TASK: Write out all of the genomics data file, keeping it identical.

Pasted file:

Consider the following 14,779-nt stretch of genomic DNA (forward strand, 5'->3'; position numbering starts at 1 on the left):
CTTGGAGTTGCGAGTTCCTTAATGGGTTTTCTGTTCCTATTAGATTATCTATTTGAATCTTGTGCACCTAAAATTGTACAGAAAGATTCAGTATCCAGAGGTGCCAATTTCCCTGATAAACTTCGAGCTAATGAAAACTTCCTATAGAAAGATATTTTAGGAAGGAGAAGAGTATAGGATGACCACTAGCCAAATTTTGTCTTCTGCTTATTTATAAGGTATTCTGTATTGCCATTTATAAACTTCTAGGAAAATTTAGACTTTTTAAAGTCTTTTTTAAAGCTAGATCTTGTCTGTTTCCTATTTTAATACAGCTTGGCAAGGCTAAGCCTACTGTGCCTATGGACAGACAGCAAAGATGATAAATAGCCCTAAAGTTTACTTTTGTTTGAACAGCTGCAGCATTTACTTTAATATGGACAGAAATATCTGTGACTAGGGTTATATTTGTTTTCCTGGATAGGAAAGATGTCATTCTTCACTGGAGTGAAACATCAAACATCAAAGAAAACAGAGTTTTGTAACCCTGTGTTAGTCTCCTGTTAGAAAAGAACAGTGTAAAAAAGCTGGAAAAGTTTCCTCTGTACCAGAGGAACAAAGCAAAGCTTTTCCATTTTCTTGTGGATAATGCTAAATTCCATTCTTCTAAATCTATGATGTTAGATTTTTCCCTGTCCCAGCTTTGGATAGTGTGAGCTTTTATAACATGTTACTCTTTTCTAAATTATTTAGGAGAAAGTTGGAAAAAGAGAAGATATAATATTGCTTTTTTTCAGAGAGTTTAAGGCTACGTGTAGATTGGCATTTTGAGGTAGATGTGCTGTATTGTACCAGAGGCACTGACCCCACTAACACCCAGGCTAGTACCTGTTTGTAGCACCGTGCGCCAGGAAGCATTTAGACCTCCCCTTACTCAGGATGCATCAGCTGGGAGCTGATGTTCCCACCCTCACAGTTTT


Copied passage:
Consider the following 14,779-nt stretch of genomic DNA (forward strand, 5'->3'; position numbering starts at 1 on the left):
CTTGGAGTTGCGAGTTCCTTAATGGGTTTTCTGTTCCTATTAGATTATCTATTTGAATCTTGTGCACCTAAAATTGTACAGAAAGATTCAGTATCCAGAGGTGCCAATTTCCCTGATAAACTTCGAGCTAATGAAAACTTCCTATAGAAAGATATTTTAGGAAGGAGAAGAGTATAGGATGACCACTAGCCAAATTTTGTCTTCTGCTTATTTATAAGGTATTCTGTATTGCCATTTATAAACTTCTAGGAAAATTTAGACTTTTTAAAGTCTTTTTTAAAGCTAGATCTTGTCTGTTTCCTATTTTAATACAGCTTGGCAAGGCTAAGCCTACTGTGCCTATGGACAGACAGCAAAGATGATAAATAGCCCTAAAGTTTACTTTTGTTTGAACAGCTGCAGCATTTACTTTAATATGGACAGAAATATCTGTGACTAGGGTTATATTTGTTTTCCTGGATAGGAAAGATGTCATTCTTCACTGGAGTGAAACATCAAACATCAAAGAAAACAGAGTTTTGTAACCCTGTGTTAGTCTCCTGTTAGAAAAGAACAGTGTAAAAAAGCTGGAAAAGTTTCCTCTGTACCAGAGGAACAAAGCAAAGCTTTTCCATTTTCTTGTGGATAATGCTAAATTCCATTCTTCTAAATCTATGATGTTAGATTTTTCCCTGTCCCAGCTTTGGATAGTGTGAGCTTTTATAACATGTTACTCTTTTCTAAATTATTTAGGAGAAAGTTGGAAAAAGAGAAGATATAATATTGCTTTTTTTCAGAGAGTTTAAGGCTACGTGTAGATTGGCATTTTGAGGTAGATGTGCTGTATTGTACCAGAGGCACTGACCCCACTAACACCCAGGCTAGTACCTGTTTGTAGCACCGTGCGCCAGGAAGCATTTAGACCTCCCCTTACTCAGGATGCATCAGCTGGGAGCTGATGTTCCCACCCTCACAGTTTT